‘Snake repellents’ proved to have no effect on snakes
A variety of substances are used to repel snakes, including Jeyes Fluid, Condies Crystals, old oil, moth balls, plants like geraniums and wild garlic, and the list goes on forever. This also includes the commercially available snake repellents that some hardware stores sell. Unfortunately, none of them work.
A variety of scientific tests have been done on snake repellents throughout the world, and to date no effective substance has been found. There are also ultrasonic and vibrating devices, but they also have no effect on snakes. Snakes go where they wish to go and are largely attracted by prey items and to a lesser degree water.
Extensive field experiments were conducted recently by local scientists and their findings were presented at a Herpetological Association of Africa Symposium late last year. None of the substances that they tested, including Jeyes Fluid and snake repellent, worked and had no effect on snakes nor were they repelled in any way.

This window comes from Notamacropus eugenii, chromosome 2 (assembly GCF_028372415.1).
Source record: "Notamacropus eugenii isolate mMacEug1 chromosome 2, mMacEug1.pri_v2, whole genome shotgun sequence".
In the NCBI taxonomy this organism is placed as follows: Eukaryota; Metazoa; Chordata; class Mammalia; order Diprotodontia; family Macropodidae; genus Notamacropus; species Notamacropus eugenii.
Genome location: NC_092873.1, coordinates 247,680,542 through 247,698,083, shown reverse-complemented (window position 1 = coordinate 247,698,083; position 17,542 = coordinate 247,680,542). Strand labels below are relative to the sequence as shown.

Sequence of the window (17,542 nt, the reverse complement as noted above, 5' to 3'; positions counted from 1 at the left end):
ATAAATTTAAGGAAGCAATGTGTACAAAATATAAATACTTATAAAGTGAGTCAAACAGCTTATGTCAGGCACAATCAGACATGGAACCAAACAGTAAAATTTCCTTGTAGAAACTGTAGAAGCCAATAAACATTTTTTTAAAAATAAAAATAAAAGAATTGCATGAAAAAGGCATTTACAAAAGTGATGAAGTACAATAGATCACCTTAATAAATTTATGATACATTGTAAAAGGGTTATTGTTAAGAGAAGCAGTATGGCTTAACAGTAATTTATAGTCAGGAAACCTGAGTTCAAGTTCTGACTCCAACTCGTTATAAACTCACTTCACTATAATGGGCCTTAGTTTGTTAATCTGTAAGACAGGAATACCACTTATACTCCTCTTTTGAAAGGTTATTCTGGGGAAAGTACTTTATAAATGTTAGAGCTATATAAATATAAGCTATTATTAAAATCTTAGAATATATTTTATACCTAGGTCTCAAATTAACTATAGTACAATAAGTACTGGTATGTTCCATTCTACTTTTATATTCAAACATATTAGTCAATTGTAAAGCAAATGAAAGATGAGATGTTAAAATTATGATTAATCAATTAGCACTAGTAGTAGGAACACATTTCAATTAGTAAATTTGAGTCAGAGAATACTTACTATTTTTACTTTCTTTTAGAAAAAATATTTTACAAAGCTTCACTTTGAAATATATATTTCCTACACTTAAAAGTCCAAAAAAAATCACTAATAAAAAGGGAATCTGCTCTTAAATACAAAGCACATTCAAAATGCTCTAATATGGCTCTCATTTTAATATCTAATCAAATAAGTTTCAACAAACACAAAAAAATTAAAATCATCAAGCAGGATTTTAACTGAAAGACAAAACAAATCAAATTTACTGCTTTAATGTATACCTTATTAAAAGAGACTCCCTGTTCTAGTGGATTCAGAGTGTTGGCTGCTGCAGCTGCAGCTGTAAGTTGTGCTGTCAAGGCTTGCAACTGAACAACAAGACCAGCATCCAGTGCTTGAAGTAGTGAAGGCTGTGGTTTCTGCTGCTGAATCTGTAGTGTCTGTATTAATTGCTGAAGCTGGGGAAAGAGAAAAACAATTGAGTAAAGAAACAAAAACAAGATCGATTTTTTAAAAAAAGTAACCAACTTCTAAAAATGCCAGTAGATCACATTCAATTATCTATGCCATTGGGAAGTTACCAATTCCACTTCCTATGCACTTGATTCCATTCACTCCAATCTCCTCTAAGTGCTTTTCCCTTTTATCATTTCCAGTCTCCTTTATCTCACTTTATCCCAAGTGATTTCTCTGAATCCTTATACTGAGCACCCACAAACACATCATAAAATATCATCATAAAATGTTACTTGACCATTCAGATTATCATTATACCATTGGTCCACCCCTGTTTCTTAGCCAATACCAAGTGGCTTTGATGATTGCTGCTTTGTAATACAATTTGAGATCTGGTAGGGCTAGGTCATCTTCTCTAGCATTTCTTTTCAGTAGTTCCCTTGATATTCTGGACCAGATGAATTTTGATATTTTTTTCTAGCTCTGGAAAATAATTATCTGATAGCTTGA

Further experiments were done at Wits University and the results were exactly the same – the repellents tested did not work.
‘We are requesting retailers to remove snake repellent from their stores. Selling a product that does not work at all is unethical and creates a false sense of security with people,’ says Johan Marais, C.E.O. African Snakebite Institute.